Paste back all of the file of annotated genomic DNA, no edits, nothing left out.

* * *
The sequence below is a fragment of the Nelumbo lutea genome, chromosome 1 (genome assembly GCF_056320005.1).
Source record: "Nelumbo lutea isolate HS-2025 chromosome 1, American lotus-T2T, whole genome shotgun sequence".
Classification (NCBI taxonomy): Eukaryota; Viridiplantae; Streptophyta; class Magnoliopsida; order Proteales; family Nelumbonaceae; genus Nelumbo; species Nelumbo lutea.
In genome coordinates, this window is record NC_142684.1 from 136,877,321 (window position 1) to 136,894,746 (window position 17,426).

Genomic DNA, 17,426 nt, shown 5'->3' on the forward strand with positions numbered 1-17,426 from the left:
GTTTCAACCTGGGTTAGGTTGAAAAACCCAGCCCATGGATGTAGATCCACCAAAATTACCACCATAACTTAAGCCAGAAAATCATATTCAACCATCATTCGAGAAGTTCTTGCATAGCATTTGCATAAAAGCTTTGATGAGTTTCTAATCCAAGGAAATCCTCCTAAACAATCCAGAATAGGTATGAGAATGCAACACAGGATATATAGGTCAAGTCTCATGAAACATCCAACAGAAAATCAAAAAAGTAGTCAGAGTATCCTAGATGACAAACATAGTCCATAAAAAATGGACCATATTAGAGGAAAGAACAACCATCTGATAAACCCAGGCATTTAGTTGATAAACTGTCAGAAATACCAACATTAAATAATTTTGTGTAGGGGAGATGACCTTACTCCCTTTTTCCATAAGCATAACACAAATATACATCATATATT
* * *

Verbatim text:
The sequence below is a fragment of the Nelumbo lutea genome, chromosome 1 (genome assembly GCF_056320005.1).
Source record: "Nelumbo lutea isolate HS-2025 chromosome 1, American lotus-T2T, whole genome shotgun sequence".
Classification (NCBI taxonomy): Eukaryota; Viridiplantae; Streptophyta; class Magnoliopsida; order Proteales; family Nelumbonaceae; genus Nelumbo; species Nelumbo lutea.
In genome coordinates, this window is record NC_142684.1 from 136,877,321 (window position 1) to 136,894,746 (window position 17,426).

Genomic DNA, 17,426 nt, shown 5'->3' on the forward strand with positions numbered 1-17,426 from the left:
GTTTCAACCTGGGTTAGGTTGAAAAACCCAGCCCATGGATGTAGATCCACCAAAATTACCACCATAACTTAAGCCAGAAAATCATATTCAACCATCATTCGAGAAGTTCTTGCATAGCATTTGCATAAAAGCTTTGATGAGTTTCTAATCCAAGGAAATCCTCCTAAACAATCCAGAATAGGTATGAGAATGCAACACAGGATATATAGGTCAAGTCTCATGAAACATCCAACAGAAAATCAAAAAAGTAGTCAGAGTATCCTAGATGACAAACATAGTCCATAAAAAATGGACCATATTAGAGGAAAGAACAACCATCTGATAAACCCAGGCATTTAGTTGATAAACTGTCAGAAATACCAACATTAAATAATTTTGTGTAGGGGAGATGACCTTACTCCCTTTTTCCATAAGCATAACACAAATATACATCATATATT